Wednesday, January 6, 2016

Vaerah 76 - Sustaining Change or the Teshuva- Repentance of Pharaoh by Allan Katz

 Guest Post by Allan Katz   A central theme in the parasha is Pharaoh's refusal to set free the Israelites despite him and his people suffering the terrible consequences of his stubbornness and counter-will. Pharaoh's stubbornness and defiance was reinforced by God ' hardening his heart ' so that after a temporary relief from a plague, Pharaoh would go back on his word and was able to endure the divine plan of 10 plagues. The first question is how can God punish Pharaoh if his refusal to set the Israelites free was due to ' o' nes '= coercion, duress and force. It was beyond Pharaoh's power and control to set them free because God had hardened his heart against making this decision. The second question is why Pharaoh and people in general don't learn from their mistakes or bad choices, even when they suffer the terrible consequences of their choices and behaviors. The classical example is the alcoholic who because of drink loses his job, his wife leaves him, or gets imprisoned for destructive behavior under the influence of drink. He then shows remorse and makes promises to abstain from drink, which is usually short-lived and he is soon back in trouble again. Like Pharaoh , when they feel the stick beating down on them, they repent and do teshuva, but when the stick is removed , they go back to their old ways.

The hardening of Pharaoh's heart had 2 purposes. It came after an initial expression of stubbornness and obstinacy that had to be supported and counter-act the pain and suffering inflicted by the plagues. God did not want Pharaoh to release the people because of extrinsic reasons that he was unable to bear the suffering caused by the plagues. The Divine plan was that Pharaoh would release the Israelites when genuinely moved to repent and not for the wrong reasons - to avoid the consequences, punishments and suffering. The second purpose was to strengthen and highlight Pharaoh true will and intrinsic choice – to keep the Israelites as slaves. He was therefore not interested in setting them free. Although Pharaoh had no choice but to defy Moses' request and to refuse to set the people free because God had hardened his heart, this was truly what he wanted in his heart and therefore he was punished for this. There is a concept that when a person is forced or coerced to do something wrong or sin because of ' o'nes ' or duress, and there is an element of willingness on his part to do the action, the willingness in his heart defines the nature of the action. Instead of one being forced and therefore not accountable, the person, because of his deeper inner-will is said to have done the action intentionally and willingly. This is learned from the verse in Jeremiah 30:14. עַ֚ל רֹ֣ב עֲוֹנֵ֔ךְ עָצְמ֖וּ חַטֹּאתָֽיִךְ׃If most of a person sins were done intentionally – be'meizid, his unintentional mistakes are considered as intentional sins, since without being mistaken or acting without intention, he would have intentionally done those wrongs and sins at some later stage. So while Pharaoh's actions were not in his control, his heart approved and wanted what he was forced to do.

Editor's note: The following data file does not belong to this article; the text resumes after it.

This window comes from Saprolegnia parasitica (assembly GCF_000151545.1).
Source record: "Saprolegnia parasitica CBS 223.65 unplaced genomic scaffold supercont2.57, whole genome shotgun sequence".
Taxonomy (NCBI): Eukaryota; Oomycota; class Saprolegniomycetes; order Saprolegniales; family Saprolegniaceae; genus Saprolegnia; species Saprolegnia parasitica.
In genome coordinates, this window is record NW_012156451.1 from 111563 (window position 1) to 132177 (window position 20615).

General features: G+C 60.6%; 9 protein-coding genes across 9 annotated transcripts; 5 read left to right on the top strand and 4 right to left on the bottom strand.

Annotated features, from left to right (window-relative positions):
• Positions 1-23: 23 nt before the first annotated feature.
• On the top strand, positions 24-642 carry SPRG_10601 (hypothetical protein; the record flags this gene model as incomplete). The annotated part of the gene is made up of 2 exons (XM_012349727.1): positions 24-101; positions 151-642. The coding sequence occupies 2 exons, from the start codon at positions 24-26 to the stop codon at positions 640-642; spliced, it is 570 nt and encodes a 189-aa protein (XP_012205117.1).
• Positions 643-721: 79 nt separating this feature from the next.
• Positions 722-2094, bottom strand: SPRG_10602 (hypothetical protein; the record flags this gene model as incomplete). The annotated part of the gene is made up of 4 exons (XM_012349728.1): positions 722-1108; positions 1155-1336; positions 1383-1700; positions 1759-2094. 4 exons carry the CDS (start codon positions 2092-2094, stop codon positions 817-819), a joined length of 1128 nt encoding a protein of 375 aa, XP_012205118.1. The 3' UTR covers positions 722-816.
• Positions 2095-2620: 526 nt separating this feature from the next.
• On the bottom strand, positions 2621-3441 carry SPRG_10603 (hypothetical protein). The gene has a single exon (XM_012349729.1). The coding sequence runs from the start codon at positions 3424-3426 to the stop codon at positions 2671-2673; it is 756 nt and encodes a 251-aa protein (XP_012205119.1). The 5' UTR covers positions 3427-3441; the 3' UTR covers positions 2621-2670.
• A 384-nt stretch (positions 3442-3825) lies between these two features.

The reason why people don't sustain change over a long period of time is because they engage in the repentance of Pharaoh – repenting because of extrinsic reasons, changing just to avoid the consequences of sin and inappropriate behavior. And once there is relief from the consequences, they engage in denial or rationalizing what happened to them as being unfair or bad luck etc, and soon goes back to their old ways. Change can be sustained if a person has a new sense of purpose and a new vision of himself. His essential needs for autonomy, competence and relatedness need to be addressed as well. Change cannot be sustained if a person feels forced to change or change just to avoid consequences. He has to change because he believes in the positive value in what he does. Pharaoh has to change because he acknowledges God's role in the world and the role of the Israelites in God's plans. People need to feel self-determined, autonomous, and connected to their inner-beingsand values. So adopting a new life style and focusing on the underlying philosophy helps people with drink, eating, gambling, anger issues etc. Often people are lagging skills and competence required in order to adopt and live a new life style. They also need a lot of guidance to learn new skills. Then people also need to be supported by family, friends and care givers and to have a sense of belonging and acceptance. In this way, even if progress is 2 steps forward , one step back , their hearts are for doing the right thing and the teshuva they do is genuine , not the teshuva of Pharaoh done to avoid consequences.

When it comes to kids, most of their behavior can be described as beyond their control as they are lacking the skills needed to behave adaptively and flexibly when the demands that outstrip their skills are placed on them. If we support their autonomy, competence, relatedness and sense of belonging we will raise children who will engage in true teshuva and sustain real change in their lives, engaging in an autonomous way in the moral act of restitution and reparation and not do the teshuva of Pharaoh simply to avoid consequences. In this way we sustain change and create a commitment to the underlying values involved.

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